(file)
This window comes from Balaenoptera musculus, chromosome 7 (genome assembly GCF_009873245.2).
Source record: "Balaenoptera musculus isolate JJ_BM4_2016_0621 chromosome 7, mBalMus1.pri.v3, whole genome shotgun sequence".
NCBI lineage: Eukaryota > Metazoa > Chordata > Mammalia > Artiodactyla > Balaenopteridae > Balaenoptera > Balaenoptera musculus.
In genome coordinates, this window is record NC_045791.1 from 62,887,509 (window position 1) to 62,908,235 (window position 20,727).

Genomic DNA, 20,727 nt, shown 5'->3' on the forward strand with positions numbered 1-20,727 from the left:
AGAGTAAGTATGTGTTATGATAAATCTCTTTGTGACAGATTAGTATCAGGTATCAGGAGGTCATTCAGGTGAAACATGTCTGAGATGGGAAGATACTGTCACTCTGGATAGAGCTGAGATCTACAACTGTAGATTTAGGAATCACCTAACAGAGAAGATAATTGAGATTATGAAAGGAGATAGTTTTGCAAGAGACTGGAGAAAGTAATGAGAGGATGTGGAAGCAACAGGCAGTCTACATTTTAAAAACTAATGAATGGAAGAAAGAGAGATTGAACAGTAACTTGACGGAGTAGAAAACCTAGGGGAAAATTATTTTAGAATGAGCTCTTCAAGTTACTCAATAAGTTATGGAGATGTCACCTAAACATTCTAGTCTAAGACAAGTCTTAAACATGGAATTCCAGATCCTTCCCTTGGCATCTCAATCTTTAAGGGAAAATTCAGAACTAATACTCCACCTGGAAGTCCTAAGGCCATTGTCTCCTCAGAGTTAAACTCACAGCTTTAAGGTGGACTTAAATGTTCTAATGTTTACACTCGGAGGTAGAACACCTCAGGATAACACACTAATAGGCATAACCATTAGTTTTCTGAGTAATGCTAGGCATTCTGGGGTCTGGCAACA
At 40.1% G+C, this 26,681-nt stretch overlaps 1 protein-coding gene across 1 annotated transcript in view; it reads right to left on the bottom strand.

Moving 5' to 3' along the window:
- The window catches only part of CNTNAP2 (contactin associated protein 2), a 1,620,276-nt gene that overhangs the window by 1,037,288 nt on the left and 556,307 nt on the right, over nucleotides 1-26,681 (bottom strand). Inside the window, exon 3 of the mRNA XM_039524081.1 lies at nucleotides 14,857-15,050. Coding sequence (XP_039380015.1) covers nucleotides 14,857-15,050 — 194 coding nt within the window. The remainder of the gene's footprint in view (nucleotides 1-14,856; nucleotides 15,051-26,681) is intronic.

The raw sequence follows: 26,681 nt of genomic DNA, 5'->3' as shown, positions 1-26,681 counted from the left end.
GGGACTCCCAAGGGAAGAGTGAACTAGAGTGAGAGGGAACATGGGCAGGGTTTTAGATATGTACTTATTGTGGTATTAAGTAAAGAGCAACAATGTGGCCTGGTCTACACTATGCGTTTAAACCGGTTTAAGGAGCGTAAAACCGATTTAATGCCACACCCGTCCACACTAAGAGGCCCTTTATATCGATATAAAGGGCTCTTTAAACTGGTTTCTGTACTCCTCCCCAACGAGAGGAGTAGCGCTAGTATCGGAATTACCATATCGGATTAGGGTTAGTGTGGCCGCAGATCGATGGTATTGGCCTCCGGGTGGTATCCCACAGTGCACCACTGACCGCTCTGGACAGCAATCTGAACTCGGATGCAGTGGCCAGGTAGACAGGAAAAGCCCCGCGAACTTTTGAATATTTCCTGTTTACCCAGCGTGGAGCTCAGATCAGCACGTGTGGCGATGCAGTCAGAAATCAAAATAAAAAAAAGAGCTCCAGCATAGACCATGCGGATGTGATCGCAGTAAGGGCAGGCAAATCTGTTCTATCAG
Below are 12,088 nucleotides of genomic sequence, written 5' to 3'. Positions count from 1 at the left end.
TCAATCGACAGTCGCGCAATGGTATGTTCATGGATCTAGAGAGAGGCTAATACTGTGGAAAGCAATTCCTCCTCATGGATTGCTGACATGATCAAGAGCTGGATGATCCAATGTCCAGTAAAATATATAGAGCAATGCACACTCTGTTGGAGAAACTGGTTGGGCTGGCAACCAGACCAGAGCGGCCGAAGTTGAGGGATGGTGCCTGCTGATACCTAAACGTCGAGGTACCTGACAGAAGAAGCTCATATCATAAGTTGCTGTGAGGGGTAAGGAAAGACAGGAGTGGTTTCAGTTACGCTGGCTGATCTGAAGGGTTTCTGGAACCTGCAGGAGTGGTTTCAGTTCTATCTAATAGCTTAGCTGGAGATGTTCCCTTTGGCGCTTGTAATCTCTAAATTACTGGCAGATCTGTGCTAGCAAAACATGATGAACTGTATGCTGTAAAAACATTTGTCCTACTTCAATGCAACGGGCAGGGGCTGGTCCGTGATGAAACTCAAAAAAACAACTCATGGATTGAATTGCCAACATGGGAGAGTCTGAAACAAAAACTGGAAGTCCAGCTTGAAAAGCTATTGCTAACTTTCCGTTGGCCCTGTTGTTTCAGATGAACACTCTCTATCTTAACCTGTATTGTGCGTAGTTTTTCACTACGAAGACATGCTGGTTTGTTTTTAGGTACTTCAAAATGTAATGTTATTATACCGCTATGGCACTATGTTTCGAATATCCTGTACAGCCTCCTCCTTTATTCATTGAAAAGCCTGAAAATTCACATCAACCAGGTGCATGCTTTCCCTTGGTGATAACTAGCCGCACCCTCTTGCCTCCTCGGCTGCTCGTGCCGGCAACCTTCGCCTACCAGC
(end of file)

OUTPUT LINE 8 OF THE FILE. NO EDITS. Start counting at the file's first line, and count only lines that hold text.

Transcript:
Moving 5' to 3' along the window: